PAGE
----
A Placemaking Journal
Take These Jobs and…
(You know the rest)
Cheerleaders for American business used to get peeved when cynics contorted a quote by General Motors CEO Charles Erwin Wilson in 1953. The popular, misinterpreted version: “What’s good for General Motors is good for the country.” What Wilson actually said: “I thought what was good for our country was good for General Motors, and vice versa.”
Nowadays business image defenders can relax. Vice versa is pretty much the conventional wisdom. And not just because GM was one of the principal beneficiaries of a taxpayer bailout during the Great Recession, though that was a pretty good indication of where the discussion has ended up. It turns out we’re all-in for “jobs” and “job creation.” Which puts us squarely in the strategic wheelhouse of “job creators.” Which, in a time in which we seem to have reached consensus on the limitations of government, means defaulting to bullying or begging businesses to deliver what’s good for the rest of us.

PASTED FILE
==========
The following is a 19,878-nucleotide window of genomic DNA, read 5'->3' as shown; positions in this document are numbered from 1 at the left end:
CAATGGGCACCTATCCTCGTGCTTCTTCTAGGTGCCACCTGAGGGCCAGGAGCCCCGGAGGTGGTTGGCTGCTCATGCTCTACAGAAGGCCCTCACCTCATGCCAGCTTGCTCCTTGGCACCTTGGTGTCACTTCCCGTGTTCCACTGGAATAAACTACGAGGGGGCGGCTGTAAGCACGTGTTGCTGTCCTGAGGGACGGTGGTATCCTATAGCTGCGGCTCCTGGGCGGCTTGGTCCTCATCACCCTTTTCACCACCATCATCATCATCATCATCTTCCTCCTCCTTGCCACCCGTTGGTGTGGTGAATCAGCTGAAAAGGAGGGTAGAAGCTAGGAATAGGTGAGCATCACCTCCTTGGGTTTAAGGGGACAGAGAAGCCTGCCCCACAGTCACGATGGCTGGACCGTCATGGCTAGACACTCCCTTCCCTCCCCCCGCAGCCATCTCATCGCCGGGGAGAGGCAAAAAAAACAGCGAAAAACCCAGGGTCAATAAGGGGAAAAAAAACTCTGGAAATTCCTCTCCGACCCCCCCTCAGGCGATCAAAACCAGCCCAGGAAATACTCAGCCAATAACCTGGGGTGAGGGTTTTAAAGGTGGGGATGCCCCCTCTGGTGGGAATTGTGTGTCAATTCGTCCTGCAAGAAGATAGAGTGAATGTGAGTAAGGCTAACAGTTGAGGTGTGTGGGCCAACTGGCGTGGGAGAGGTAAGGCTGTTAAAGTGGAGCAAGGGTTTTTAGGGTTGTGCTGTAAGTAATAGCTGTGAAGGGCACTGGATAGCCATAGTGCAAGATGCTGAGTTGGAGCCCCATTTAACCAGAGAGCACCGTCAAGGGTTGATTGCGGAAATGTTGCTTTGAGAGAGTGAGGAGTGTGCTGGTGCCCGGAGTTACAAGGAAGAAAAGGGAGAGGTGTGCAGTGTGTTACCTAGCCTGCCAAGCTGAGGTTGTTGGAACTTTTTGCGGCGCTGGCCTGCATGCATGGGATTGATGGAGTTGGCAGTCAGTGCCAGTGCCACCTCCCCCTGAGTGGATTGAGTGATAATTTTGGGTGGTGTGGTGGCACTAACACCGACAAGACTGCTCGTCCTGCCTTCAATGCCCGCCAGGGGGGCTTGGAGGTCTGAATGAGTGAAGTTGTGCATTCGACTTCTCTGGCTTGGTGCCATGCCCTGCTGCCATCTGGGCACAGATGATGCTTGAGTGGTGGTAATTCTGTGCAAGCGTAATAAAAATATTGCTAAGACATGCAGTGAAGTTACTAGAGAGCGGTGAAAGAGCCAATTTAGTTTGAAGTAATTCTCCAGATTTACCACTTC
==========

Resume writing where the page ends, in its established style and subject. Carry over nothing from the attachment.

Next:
Left-of-center types talk about raising the minimum wage, subsidizing New Deal-like jobs programs to repair infrastructure and shielding American workers from the disruptive impacts of global competition. Conservatives argue (still) that freeing companies from burdensome taxes and regulations will lift all boats. Even non-profits, the third sector of the three that comprise American society and employ its workers, are refocusing on economic inequality and how to get those left out of the game into play.
In the communities planners and designers work in, few ideas will escape review on the basis of whether or not they support the creation of “quality jobs.” That usually means stable, high-paying jobs for locals considered underemployed, if they currently have jobs at all. And in too many cases, assuring those job opportunities means preserving the option of highway-served sprawl over the complexities of mixed-use infill.